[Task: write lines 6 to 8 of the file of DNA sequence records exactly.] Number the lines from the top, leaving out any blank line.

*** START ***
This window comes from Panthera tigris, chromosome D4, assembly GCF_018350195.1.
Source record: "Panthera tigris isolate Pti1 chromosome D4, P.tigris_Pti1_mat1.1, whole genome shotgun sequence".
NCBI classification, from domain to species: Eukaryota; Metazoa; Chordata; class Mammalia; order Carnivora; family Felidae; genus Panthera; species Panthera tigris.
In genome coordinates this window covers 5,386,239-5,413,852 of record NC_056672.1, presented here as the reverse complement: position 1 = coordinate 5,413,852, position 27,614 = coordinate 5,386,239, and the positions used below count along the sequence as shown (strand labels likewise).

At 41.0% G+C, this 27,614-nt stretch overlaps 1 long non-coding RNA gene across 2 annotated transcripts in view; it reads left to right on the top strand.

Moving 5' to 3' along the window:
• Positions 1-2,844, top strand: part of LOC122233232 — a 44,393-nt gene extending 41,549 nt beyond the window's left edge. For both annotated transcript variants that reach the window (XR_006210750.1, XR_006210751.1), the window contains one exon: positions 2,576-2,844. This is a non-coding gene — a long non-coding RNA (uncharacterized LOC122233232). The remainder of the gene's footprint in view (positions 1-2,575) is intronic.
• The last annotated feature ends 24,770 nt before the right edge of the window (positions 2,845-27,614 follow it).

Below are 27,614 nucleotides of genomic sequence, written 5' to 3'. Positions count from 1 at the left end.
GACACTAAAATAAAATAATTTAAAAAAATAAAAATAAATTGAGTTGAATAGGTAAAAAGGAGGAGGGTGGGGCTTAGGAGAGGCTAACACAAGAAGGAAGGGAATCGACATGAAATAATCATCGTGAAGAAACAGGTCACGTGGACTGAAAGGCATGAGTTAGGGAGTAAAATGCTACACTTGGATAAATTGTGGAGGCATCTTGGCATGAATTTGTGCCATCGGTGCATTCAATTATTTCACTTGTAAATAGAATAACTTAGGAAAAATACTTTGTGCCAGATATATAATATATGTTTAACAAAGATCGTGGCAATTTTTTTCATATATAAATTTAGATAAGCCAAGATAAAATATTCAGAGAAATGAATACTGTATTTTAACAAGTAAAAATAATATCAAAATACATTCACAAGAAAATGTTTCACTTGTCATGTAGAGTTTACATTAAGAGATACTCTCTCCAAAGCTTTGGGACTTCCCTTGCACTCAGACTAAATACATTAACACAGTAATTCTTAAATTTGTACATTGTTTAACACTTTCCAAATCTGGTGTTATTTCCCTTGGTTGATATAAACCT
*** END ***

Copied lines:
Moving 5' to 3' along the window:
• Positions 1-2,844, top strand: part of LOC122233232 — a 44,393-nt gene extending 41,549 nt beyond the window's left edge. For both annotated transcript variants that reach the window (XR_006210750.1, XR_006210751.1), the window contains one exon: positions 2,576-2,844. This is a non-coding gene — a long non-coding RNA (uncharacterized LOC122233232). The remainder of the gene's footprint in view (positions 1-2,575) is intronic.
• The last annotated feature ends 24,770 nt before the right edge of the window (positions 2,845-27,614 follow it).